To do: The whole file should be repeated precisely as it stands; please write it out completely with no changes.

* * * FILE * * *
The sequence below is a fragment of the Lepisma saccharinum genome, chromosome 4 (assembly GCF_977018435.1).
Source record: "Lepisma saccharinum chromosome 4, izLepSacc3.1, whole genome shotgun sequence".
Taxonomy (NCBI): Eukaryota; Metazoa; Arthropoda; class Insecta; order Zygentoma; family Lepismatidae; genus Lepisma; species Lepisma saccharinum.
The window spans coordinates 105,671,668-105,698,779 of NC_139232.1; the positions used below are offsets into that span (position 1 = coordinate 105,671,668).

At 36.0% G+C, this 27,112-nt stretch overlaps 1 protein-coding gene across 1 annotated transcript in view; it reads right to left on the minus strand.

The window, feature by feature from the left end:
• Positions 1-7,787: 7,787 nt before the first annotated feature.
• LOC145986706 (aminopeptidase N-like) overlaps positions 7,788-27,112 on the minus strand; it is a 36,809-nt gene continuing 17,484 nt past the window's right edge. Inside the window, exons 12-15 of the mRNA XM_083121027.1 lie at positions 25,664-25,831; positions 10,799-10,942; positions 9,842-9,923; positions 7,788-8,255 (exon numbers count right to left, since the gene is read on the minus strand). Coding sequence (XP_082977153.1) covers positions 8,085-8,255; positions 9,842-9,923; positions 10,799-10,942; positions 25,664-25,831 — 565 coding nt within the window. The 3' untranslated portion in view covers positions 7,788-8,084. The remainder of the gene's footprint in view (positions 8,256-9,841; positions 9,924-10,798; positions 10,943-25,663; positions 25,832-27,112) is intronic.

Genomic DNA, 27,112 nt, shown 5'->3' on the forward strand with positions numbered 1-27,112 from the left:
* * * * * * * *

The sequence below is a fragment of the Lepisma saccharinum genome, chromosome 4 (assembly GCF_977018435.1).
Source record: "Lepisma saccharinum chromosome 4, izLepSacc3.1, whole genome shotgun sequence".
Taxonomy (NCBI): Eukaryota; Metazoa; Arthropoda; class Insecta; order Zygentoma; family Lepismatidae; genus Lepisma; species Lepisma saccharinum.
The window spans coordinates 105,671,668-105,698,779 of NC_139232.1; the positions used below are offsets into that span (position 1 = coordinate 105,671,668).

At 36.0% G+C, this 27,112-nt stretch overlaps 1 protein-coding gene across 1 annotated transcript in view; it reads right to left on the minus strand.

The window, feature by feature from the left end:
• Positions 1-7,787: 7,787 nt before the first annotated feature.
• LOC145986706 (aminopeptidase N-like) overlaps positions 7,788-27,112 on the minus strand; it is a 36,809-nt gene continuing 17,484 nt past the window's right edge. Inside the window, exons 12-15 of the mRNA XM_083121027.1 lie at positions 25,664-25,831; positions 10,799-10,942; positions 9,842-9,923; positions 7,788-8,255 (exon numbers count right to left, since the gene is read on the minus strand). Coding sequence (XP_082977153.1) covers positions 8,085-8,255; positions 9,842-9,923; positions 10,799-10,942; positions 25,664-25,831 — 565 coding nt within the window. The 3' untranslated portion in view covers positions 7,788-8,084. The remainder of the gene's footprint in view (positions 8,256-9,841; positions 9,924-10,798; positions 10,943-25,663; positions 25,832-27,112) is intronic.

Genomic DNA, 27,112 nt, shown 5'->3' on the forward strand with positions numbered 1-27,112 from the left: